• nononsensenononsense Member Posts: 10,933 ✭✭✭✭
    edited November -1

    I'm on the run for the next week or so, so this is brief.

    Redfield and Leupold both make 'turn-in' bases for the Turkish Mauser with the 3-hole bolt pattern. I posted one link below so you can call Redfield if you need confirmation.

    There are also Picatinney rails available in the same configuration, just look around a bit and make a phone call if you need to.



    The way to determine the neck diameter is to select a bullet and seat it in a case. Take your calipers and measure the O.D. of the neck with the seated bullet.

    Now you add the clearance dimension to this measurement. I use about 4 thousandths (0.004") or 0.002" per side to allow for neck expansion and bullet release. Some folks use more for hunting rifles as a 'just in case'. Check this against your chamber cast. Then try seating a dummy cartridge to see what the freebore and throat dimensions are.

    Load information will require the twist rate of the barrel and the OAL of the cartridge after you check it in the chamber with a dummy cartridge. The twist established the length of the bullet which will be stabilized by the twist. The OAL establishes the case capacity with a bullet seated.

    Headspace and seating depth are checked with a stripped bolt, no ejector, extractor or springs to compromise the feel and results.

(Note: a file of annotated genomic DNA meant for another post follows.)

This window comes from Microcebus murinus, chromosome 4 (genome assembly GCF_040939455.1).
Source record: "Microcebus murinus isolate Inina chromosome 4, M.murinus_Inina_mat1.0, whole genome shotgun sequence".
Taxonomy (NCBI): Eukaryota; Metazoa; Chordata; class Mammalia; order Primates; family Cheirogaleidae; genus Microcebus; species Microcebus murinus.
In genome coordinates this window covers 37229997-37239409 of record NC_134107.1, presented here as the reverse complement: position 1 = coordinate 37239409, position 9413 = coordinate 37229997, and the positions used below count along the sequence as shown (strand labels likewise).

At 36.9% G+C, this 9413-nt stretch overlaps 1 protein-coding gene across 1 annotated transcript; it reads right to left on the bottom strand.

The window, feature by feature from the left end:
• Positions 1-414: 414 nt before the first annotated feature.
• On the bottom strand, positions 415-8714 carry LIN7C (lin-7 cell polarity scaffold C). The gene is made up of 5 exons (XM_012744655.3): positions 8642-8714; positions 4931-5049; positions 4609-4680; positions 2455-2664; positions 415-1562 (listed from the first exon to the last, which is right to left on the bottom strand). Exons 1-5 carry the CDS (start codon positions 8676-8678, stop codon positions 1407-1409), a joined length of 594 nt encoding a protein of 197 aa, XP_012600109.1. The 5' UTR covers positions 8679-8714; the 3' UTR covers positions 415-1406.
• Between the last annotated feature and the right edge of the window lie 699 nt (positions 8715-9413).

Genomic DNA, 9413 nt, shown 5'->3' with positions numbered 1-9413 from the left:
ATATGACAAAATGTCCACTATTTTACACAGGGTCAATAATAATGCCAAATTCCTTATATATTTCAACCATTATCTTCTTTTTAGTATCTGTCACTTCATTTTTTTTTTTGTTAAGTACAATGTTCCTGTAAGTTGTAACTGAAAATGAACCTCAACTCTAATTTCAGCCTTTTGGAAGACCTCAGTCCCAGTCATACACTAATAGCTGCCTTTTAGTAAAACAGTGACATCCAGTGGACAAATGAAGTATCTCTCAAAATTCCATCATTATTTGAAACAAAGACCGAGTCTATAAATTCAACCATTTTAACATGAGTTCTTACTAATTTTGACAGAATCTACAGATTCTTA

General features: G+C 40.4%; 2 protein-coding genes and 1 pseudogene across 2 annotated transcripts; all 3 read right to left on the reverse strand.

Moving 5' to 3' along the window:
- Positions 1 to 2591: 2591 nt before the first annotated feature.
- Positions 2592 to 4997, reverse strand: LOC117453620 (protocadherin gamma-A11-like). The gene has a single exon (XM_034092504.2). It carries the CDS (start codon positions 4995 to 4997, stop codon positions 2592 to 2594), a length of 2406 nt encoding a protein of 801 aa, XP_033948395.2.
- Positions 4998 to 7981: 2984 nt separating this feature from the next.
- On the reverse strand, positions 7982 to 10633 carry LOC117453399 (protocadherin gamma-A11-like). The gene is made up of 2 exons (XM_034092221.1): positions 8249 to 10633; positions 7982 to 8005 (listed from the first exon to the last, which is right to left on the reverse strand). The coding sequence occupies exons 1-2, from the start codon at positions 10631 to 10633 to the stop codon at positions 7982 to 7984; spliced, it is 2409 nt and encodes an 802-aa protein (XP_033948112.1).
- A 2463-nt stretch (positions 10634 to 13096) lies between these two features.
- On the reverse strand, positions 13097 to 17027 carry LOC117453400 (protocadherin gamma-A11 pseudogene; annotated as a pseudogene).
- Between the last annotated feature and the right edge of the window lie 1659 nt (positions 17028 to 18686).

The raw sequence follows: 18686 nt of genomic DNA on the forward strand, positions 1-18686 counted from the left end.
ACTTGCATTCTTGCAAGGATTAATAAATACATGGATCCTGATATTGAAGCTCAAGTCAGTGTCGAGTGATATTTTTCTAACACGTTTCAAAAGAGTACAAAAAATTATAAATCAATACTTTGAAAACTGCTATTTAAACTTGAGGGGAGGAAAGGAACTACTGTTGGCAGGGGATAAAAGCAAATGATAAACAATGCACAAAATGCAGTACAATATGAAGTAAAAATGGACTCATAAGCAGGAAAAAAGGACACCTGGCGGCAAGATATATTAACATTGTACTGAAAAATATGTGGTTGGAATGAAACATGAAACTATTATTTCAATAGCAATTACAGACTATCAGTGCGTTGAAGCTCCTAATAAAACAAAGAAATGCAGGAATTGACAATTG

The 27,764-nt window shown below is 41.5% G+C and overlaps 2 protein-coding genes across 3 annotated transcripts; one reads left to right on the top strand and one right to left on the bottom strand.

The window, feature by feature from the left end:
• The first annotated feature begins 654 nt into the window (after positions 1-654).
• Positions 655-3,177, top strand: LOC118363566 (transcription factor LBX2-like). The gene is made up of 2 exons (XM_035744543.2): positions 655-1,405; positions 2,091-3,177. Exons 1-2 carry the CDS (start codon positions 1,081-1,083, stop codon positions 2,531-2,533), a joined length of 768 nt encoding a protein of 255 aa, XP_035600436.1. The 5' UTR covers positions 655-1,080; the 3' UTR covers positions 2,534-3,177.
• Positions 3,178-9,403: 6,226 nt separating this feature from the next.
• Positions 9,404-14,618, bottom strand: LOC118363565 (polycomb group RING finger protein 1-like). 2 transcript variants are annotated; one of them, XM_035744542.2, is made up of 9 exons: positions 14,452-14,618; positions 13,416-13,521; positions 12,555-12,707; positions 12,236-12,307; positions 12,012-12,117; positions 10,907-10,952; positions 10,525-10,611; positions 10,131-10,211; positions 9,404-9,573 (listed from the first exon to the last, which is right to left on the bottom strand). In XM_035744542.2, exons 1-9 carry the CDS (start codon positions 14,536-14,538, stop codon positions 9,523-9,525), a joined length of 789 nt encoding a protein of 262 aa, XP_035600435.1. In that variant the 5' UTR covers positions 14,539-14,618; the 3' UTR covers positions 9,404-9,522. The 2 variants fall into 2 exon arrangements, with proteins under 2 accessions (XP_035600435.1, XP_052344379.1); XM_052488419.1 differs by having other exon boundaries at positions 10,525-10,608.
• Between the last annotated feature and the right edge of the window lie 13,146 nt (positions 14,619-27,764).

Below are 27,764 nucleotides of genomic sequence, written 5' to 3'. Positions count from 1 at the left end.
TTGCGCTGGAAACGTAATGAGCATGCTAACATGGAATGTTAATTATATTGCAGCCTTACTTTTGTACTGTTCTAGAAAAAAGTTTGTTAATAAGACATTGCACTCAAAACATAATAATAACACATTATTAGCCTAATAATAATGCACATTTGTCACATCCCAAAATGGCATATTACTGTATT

Let me know and I'll see if I can find my data in the files I have with me. I'm out-of-state right now helping with my mother so have patience if I don't respond immediately.

  • ENBLOCENBLOC Member Posts: 327 ✭✭
    edited November -1
    I took a 55 gr. FMJ bullet .224" x 0.7460" and chambered it in the Turk closing the bolt slowly. The cartridge case length was 2.0420" and the OAL with bullet was 2.6935" Next I took a 75 grain bullet .224" x 0.9680" and the OAL was 2.8590". Closing the bolt slowly seated each weight bullet just past the boat tail and that's all.
    The case neck diameter with seated bullet measures 0.2565" AND the Cast of the chamber neck area measures 0.2615" the difference being 0.005"
    The Rifle barrel is stepped like a Mauser with the steps being 8-1/8" & 15-1/2" from the Muzzle. Rifle rate of twist is 1:12. Barrel length is 27-1/2 inch from crown to bolt face. Rifle is set in a Boyd Stock. Rcvr. marked TC AS FA with crescent & star in middle of AS FA & ANK ARA 1939
    What handloads would you suggest? Weight bullet/powder?
  • Riomouse911Riomouse911 Member Posts: 3,493 ✭✭✭
    edited November -1
    All I can suggest is use no heavier than 55 grain cup-and-core type bullets with a 1-12" twist barrel. The heavier (or longer) bullets won't stabilize with that slow a twist rate, and those bullets will be tumbling downrange if you try.

    If the case capacity is the same as the .22-250, or if your .22-243 case is even larger, starting with that data could be a decent place to begin.

    Take it slow and carefully!
  • ENBLOCENBLOC Member Posts: 327 ✭✭
    edited November -1
    I just googled case capacities. .22-250 Remington is 44.6 grains, .243 Winchester is 52.8 grains. I'd guess that is why this Wildcat was developed to give + zip + vs. the .22-250.
    Would I start out loads 10% below max on the .22-250, or start right at the max. for the .22-250. I'd be looking for the tightest group, not the fastest projectile...